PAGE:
Manned Mission to Mars. Interest grows in an international effort to send humans to Mars early in 21st century
MAY DAY 1989. A Soviet robot spacecraft hovers just 160 feet from Phobos, one of the two small Martian moons. Suddenly, brilliant flashes from a laser stab the moonlet's surface. Vaporized material escapes Phobos's feeble gravity and drifts toward the waiting spacecraft's sensors. Meanwhile, a small probe sent from the robot explorer hops about like a mechanical frog metering surface composition.Skip to next paragraph
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Back on Earth, Soviet scientists and their collaborators from more than a dozen countries -- including perhaps the United States -- eagerly await the first on-site analysis ever made of one of the legendary moons of Mars.
This imaginative mission, which the Soviets have already announced, ``is the next step'' in an exploration which ``is moving toward human flights to Mars,'' notes Louis Friedman, executive director of the Planetary Society. That, he says, ``is probably where space flight is taking us.''
``Humans to Mars: Why not?,'' NASA Administrator James M. Beggs asks rhetorically. Both he and Dr. Friedman reflect a renewed interest in this often dreamed-of adventure. Time right to consider trip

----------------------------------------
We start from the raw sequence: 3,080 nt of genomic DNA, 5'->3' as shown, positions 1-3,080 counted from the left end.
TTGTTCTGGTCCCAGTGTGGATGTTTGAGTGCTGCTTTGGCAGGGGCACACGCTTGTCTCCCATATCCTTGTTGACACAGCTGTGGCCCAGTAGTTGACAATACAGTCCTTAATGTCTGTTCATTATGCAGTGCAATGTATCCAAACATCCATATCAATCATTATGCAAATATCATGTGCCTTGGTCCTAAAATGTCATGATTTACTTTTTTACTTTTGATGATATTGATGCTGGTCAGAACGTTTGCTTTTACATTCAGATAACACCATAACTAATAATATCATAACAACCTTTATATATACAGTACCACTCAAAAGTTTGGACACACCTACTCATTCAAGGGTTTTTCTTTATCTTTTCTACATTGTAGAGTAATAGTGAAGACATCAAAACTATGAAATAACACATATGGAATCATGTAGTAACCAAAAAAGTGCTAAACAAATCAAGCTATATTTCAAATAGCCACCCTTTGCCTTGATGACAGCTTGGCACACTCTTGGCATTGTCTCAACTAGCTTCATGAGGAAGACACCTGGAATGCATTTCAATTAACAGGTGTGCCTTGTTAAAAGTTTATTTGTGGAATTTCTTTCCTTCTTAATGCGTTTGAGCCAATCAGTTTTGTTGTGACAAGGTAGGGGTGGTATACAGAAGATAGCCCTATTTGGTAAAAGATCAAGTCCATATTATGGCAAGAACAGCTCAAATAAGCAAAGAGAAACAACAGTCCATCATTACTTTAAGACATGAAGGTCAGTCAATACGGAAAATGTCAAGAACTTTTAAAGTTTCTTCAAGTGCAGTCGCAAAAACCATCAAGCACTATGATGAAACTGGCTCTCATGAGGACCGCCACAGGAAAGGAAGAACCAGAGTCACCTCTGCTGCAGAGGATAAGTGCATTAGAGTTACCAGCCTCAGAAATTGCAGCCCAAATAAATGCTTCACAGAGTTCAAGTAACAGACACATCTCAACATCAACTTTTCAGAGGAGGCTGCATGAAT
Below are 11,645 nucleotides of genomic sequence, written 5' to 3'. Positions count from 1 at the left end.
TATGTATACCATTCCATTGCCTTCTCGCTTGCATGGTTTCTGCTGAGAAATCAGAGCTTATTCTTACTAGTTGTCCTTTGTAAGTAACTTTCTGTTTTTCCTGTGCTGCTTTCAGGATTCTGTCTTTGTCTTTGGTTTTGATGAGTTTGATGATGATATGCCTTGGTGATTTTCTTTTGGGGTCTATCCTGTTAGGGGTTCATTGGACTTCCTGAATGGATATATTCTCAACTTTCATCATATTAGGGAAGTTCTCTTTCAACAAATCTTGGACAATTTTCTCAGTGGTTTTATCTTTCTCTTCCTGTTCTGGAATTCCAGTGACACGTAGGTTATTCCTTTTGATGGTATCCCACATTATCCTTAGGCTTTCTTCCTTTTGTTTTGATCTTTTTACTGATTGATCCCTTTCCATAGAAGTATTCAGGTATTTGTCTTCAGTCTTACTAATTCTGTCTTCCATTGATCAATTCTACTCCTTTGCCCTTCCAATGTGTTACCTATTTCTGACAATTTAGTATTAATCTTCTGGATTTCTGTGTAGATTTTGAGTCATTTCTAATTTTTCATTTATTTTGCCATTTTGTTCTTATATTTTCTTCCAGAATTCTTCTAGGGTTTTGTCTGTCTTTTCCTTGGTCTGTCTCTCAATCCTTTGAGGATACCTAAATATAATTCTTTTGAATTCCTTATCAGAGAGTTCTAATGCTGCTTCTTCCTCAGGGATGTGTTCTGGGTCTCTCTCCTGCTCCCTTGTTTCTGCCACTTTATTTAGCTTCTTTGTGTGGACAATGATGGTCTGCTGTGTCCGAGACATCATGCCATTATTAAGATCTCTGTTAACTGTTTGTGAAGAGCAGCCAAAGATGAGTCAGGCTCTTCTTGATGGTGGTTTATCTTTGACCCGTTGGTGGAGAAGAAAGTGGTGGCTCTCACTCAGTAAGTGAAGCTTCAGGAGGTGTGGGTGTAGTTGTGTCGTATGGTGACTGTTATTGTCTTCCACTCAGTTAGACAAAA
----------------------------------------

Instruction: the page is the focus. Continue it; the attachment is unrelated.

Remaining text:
Neither they nor many other specialists suggest that spaceflight has reached a stage where planners could lay out such an expedition today. But they explain that the time is ripe to consider seriously a long-term commitment to manned Mars exploration -- preferably as an international enterprise. Setting this as a goal would strongly influence what the US, the Soviet Union, and other interested nations do in space over the next two decades.
If such nations were serious about going to Mars early in the next century, they would have to consider the steps needed to get there. There are major questions of human health, life support, and engineering design to be answered before undertaking what would be a 2- to 3-year mission. This means planning the design and activities of such facilities as the US space station so as to get the needed answers.
The National Aeronautics and Space Administration (NASA) expects to have that station on orbit by 1992. So the design work is going on now. Likewise, planetologists need to know more about Mars and its space environment before they can help lay out a program for human exploration. As Dr. Friedman notes, the Soviet Phobos mission is just the sort of reconnaissance needed.
There seems little thought among Mars enthusiasts that any one nation should make the journey largely on its own.
Looking ahead to permanent Mars settlements, Mr. Beggs observes that this ``epochal step to a planet which will become the first self-sufficient home [beyond earth] for human beings should be a cooperative international effort. . . . It should not be -- and I believe it will not be -- done unilaterally by any one country.''
Apollo-Soyuz cosmonuats Aleksey Leonov and Valeri Kubasov attended the Steps to Mars symposium held recently at the National Academy of Sciences by the American Institute of Aeronautics and Astronautics and the Planetary Society. They also stressed cooperation. General Leonov cautiously noted that proposals for joint missions are matters for governments to decide. Yet, citing the spaceflight experience the US and Soviet programs are gaining, he said that such experience should belong to all mankind. His
Apollo-Soyuz partner Kubasov noted the many unmanned joint missions in which the USSR has participated. ``We believe all countries only gain by such contact,'' he said.